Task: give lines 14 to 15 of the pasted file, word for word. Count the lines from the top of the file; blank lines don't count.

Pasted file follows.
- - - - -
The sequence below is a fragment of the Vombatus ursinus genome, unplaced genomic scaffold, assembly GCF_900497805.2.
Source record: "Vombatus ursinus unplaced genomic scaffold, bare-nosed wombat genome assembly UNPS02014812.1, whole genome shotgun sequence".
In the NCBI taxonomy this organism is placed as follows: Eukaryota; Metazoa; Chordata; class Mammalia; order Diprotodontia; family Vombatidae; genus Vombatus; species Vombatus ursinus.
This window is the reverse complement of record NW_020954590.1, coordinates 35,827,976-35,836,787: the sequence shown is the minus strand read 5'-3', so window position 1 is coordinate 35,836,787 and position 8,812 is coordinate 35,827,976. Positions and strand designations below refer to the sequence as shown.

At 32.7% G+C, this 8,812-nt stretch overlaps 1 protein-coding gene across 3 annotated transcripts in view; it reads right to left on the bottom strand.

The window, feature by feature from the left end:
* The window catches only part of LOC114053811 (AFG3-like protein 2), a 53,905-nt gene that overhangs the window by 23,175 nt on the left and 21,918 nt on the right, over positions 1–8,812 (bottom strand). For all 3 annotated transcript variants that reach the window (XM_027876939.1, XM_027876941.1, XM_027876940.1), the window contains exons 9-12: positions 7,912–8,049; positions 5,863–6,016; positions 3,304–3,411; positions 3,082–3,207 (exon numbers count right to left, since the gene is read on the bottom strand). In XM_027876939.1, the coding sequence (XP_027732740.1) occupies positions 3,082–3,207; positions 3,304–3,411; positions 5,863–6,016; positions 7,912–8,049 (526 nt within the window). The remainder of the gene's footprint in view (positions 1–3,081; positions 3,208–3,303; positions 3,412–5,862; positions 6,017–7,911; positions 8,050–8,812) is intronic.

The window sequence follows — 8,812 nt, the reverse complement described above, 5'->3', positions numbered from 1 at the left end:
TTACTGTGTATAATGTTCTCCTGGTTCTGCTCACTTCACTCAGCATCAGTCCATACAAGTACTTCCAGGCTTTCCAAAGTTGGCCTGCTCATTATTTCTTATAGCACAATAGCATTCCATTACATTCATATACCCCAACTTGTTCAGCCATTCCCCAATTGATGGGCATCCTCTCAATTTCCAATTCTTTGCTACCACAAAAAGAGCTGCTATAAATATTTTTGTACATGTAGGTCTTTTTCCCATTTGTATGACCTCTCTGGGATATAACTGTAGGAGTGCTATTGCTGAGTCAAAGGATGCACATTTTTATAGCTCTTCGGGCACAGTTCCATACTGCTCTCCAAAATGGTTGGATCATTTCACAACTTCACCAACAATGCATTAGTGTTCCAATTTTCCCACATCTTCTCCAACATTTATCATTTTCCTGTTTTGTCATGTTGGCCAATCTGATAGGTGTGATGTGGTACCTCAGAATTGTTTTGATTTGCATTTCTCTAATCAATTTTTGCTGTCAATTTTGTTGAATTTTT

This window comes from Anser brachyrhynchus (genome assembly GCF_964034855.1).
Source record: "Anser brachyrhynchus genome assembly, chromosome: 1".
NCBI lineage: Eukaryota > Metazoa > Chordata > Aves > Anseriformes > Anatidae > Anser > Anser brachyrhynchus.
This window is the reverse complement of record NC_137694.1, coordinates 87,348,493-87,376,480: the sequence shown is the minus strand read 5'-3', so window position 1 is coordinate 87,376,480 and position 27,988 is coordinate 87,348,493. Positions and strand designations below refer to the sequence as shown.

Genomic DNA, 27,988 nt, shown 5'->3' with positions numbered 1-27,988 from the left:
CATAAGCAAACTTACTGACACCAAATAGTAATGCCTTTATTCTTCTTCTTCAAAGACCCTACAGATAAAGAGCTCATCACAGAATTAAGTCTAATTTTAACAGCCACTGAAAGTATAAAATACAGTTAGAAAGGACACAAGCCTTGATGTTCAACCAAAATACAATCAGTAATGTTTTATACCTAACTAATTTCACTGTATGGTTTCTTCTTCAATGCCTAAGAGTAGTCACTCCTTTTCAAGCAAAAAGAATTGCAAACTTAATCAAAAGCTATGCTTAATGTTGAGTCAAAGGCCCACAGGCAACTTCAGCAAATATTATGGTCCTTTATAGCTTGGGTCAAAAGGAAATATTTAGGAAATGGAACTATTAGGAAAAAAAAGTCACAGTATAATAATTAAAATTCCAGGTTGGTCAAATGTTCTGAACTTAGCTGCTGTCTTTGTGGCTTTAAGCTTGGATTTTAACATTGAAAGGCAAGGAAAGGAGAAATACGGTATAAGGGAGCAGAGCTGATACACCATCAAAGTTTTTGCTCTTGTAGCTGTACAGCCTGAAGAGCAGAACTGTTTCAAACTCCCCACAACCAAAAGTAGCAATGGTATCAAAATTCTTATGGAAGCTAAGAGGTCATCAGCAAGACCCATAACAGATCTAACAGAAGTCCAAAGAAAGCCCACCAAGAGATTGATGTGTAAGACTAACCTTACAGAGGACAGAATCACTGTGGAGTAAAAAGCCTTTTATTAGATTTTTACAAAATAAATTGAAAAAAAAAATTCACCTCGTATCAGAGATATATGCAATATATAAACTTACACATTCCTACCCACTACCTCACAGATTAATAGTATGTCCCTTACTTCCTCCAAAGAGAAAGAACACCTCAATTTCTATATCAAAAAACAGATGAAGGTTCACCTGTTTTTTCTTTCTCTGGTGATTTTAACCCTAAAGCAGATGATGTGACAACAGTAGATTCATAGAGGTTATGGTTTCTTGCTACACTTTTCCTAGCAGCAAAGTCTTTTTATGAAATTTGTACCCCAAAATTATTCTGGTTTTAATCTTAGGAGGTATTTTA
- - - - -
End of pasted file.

Genomic DNA, 27,988 nt, shown 5'->3' with positions numbered 1-27,988 from the left:
CATAAGCAAACTTACTGACACCAAATAGTAATGCCTTTATTCTTCTTCTTCAAAGACCCTACAGATAAAGAGCTCATCACAGAATTAAGTCTAATTTTAACAGCCACTGAAAGTATAAAATACAGTTAGAAAGGACACAAGCCTTGATGTTCAACCAAAATACAATCAGTAATGTTTTATACCTAACTAATTTCACTGTATGGTTTCTTCTTCAATGCCTAAGAGTAGTCACTCCTTTTCAAGCAAAAAGAATTGCAAACTTAATCAAAAGCTATGCTTAATGTTGAGTCAAAGGCCCACAGGCAACTTCAGCAAATATTATGGTCCTTTATAGCTTGGGTCAAAAGGAAATATTTAGGAAATGGAACTATTAGGAAAAAAAAGTCACAGTATAATAATTAAAATTCCAGGTTGGTCAAATGTTCTGAACTTAGCTGCTGTCTTTGTGGCTTTAAGCTTGGATTTTAACATTGAAAGGCAAGGAAAGGAGAAATACGGTATAAGGGAGCAGAGCTGATACACCATCAAAGTTTTTGCTCTTGTAGCTGTACAGCCTGAAGAGCAGAACTGTTTCAAACTCCCCACAACCAAAAGTAGCAATGGTATCAAAATTCTTATGGAAGCTAAGAGGTCATCAGCAAGACCCATAACAGATCTAACAGAAGTCCAAAGAAAGCCCACCAAGAGATTGATGTGTAAGACTAACCTTACAGAGGACAGAATCACTGTGGAGTAAAAAGCCTTTTATTAGATTTTTACAAAATAAATTGAAAAAAAAAATTCACCTCGTATCAGAGATATATGCAATATATAAACTTACACATTCCTACCCACTACCTCACAGATTAATAGTATGTCCCTTACTTCCTCCAAAGAGAAAGAACACCTCAATTTCTATATCAAAAAACAGATGAAGGTTCACCTGTTTTTTCTTTCTCTGGTGATTTTAACCCTAAAGCAGATGATGTGACAACAGTAGATTCATAGAGGTTATGGTTTCTTGCTACACTTTTCCTAGCAGCAAAGTCTTTTTATGAAATTTGTACCCCAAAATTATTCTGGTTTTAATCTTAGGAGGTATTTTA